COVID crisis exerted ‘significant negative impact’ on Europe’s spirit sector

By Rachel Arthur

- Last updated on GMT


Related tags spirits Europe COVID-19

A new report from spiritsEUROPE breaks down the impact of COVID-19 on the European spirits industry: highlighting the job losses and decline in sales experienced by the sector.

COVID-19 restrictions and lockdowns hit hard in 2020. For the spirits sector, the contrast was clear between on-trade and off-trade: but the dynamics varied widely between markets.

On-trade sales plummet

In 2020, the turnover of European spirits producers declined by -8.9% in EU+ (EU27, UK, Norway, Switzerland), while the sector’s overall economic contribution in Gross Value Added (GVA) fell by almost one quarter (-24%).

The collapse of the on-trade business in bars and restaurants, the complete fall off in visitor numbers at distilleries and other major tourist attractions, and the sharp declines in airport sales had an unprecedented impact (the European travel retail sector, for example, reported plummeting sales in airports and duty-free shops, caused by a 70% decrease in passenger traffic in 2020 compared to 2019).

On-trade closures had a domino effect on the entire production and supply chain: not only leading to an overall decline in production and the sale of spirits, but also the loss of employment for 320,000 people in the hospitality sector.

The catering sector, in particular, was hard hit, notes the report: ”The catering industry lost half of its spirits-related GVA and employment. Even though consumers switched from on- to off-premise consumption, the lucrative sales margins were lost.”

North-South divide

The effect of pandemic restrictions and lockdowns, however, was very different between countries.

“Quite a significant north-south divide becomes obvious: Consumers in southern Europe (especially Spain, Greece, Portugal, Cyprus and Malta) cut spirits purchases by almost a third while consumers in Norway and Sweden even bought about 20% more.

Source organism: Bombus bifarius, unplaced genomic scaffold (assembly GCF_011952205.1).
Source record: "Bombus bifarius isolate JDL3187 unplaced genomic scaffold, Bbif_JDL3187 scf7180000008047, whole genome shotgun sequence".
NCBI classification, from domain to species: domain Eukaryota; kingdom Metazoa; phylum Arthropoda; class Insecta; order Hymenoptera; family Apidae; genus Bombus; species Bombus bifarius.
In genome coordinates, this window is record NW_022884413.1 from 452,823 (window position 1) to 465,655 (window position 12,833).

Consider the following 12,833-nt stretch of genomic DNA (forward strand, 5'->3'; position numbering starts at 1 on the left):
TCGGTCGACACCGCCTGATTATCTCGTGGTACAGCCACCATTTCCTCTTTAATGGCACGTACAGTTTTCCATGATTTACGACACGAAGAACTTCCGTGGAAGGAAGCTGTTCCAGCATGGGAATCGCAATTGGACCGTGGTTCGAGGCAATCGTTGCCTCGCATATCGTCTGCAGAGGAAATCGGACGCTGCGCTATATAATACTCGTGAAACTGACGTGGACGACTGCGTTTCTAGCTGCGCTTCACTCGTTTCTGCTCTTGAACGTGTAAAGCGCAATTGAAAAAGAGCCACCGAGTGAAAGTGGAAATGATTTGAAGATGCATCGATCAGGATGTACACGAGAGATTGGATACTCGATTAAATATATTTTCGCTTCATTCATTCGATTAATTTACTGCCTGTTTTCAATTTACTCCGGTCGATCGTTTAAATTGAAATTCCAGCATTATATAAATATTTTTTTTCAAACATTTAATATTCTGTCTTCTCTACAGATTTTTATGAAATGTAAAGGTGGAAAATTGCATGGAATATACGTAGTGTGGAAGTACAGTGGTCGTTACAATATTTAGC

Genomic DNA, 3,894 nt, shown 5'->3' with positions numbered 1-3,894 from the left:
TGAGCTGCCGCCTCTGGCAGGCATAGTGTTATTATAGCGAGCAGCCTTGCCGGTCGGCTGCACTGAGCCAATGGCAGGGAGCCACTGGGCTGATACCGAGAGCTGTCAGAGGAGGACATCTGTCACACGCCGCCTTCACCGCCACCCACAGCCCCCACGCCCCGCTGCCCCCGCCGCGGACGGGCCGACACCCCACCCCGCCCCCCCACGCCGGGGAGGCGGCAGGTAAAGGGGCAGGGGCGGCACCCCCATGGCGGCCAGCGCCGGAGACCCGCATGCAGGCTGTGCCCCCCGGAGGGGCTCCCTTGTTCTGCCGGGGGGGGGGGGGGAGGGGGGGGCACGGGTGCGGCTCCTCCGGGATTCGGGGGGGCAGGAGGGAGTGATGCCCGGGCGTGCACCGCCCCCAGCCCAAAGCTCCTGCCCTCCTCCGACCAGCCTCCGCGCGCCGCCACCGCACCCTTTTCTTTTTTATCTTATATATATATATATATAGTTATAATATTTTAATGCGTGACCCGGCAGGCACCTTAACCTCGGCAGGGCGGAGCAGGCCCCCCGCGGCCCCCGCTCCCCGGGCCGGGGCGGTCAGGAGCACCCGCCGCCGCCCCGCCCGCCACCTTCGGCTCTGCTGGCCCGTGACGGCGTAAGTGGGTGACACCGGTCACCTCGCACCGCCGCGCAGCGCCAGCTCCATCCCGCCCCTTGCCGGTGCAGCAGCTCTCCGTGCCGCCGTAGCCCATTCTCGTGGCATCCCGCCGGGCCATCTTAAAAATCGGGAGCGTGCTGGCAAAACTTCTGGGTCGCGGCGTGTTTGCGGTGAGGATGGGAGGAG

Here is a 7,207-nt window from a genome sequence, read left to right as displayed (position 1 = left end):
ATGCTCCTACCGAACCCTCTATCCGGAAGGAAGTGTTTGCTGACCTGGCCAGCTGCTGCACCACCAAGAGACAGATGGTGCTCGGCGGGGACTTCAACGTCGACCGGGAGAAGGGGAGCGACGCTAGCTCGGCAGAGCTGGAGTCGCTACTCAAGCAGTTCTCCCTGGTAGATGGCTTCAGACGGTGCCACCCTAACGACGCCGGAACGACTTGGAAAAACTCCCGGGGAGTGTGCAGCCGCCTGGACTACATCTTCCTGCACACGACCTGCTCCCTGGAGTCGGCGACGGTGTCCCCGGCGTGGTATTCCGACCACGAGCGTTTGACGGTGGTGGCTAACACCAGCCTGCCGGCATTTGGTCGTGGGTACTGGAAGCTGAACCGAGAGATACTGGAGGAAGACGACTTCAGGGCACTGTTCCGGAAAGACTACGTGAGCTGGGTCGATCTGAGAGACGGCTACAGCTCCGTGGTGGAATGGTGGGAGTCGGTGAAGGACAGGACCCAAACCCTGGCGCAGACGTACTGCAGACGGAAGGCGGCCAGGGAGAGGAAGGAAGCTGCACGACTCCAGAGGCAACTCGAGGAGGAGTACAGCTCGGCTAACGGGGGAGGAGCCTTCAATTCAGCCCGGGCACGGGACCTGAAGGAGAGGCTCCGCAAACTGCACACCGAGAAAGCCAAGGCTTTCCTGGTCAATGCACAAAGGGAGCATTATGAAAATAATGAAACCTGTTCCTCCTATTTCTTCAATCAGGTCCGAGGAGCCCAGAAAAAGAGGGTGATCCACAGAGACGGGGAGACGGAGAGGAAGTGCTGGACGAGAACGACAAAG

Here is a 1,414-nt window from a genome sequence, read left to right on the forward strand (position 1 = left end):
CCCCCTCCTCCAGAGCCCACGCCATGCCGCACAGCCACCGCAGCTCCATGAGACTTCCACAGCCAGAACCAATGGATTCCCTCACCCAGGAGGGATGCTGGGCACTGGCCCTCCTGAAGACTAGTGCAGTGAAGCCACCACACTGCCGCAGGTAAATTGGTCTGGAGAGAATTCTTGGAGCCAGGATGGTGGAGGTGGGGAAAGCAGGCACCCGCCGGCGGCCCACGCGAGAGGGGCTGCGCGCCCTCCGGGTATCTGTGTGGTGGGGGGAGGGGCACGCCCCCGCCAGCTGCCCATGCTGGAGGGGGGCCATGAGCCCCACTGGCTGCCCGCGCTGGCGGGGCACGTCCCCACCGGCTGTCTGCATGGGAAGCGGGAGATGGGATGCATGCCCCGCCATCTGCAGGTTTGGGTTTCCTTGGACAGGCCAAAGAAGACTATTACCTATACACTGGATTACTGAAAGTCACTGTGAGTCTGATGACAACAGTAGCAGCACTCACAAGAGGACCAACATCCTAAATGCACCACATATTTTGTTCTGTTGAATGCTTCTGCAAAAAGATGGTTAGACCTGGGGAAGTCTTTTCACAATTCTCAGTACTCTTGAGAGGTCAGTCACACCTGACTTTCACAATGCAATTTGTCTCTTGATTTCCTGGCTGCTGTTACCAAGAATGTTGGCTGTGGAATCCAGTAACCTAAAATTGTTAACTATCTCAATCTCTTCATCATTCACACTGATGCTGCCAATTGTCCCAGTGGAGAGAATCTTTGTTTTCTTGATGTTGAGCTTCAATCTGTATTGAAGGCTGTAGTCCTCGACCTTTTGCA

“It must be noted, though, that cross-border shopping which accounted for a considerable share of spirits consumption in Scandinavia, became virtually impossible during the pandemic. Hence, spirits consumption may have remained relatively unchanged in Norway and Sweden between 2019 and 2020. Former cross-border shopping now just shows up in domestic sales statistics.”

An analysis of the off-trade and on-trade markets can help explain the differences. Pre-pandemic, for example, the on-premise was relatively insignificant to spirits sales in the Baltics and Scandinavia. “Hence, the loss in terms of spirits sales was not too big there and was easily compensated by increased off-premise sales,”​ notes the report.

In southern Europe, however, on-premise closures meant much larger decreases in terms of overall sales; and they were not compensated by off-premise sales.

In certain European countries such as Germany, Slovakia, Czech Republic, Malta and Portugal, even off-trade sales declined. In southern Europe (notably Spain, Greece, Portugal, Cyprus and Malta) consumers cut their spirit purchases by almost a third.

Working towards a recovery

“The Covid crisis did not spare the spirits sector,” ​noted Ulrich Adam, Director General of spiritsEUROPE.

“On-trade closures had a domino effect on the entire production and supply chain. The report shows that they did not just lead to an overall decline in the production and sales of spirits drinks, but also saw a loss of employment for 320,000 people in the hospitality sector which lost more than one quarter of their employees within one year.

“This poses a difficult challenge in the coming years as governments will need to continue to support the recovery of this important sector that offers stable employment for many people.

The crisis hit all players across the whole spirits supply chain hard. The spirits sector is made up of a myriad of small distillers. We should keep in mind that they have been the ones suffering the most in this situation. What Europe’s distillers and our value chain partners need now is structural support and a favorable policy environment to become once again an engine for jobs and growth in rural areas."

The full report can be found here.

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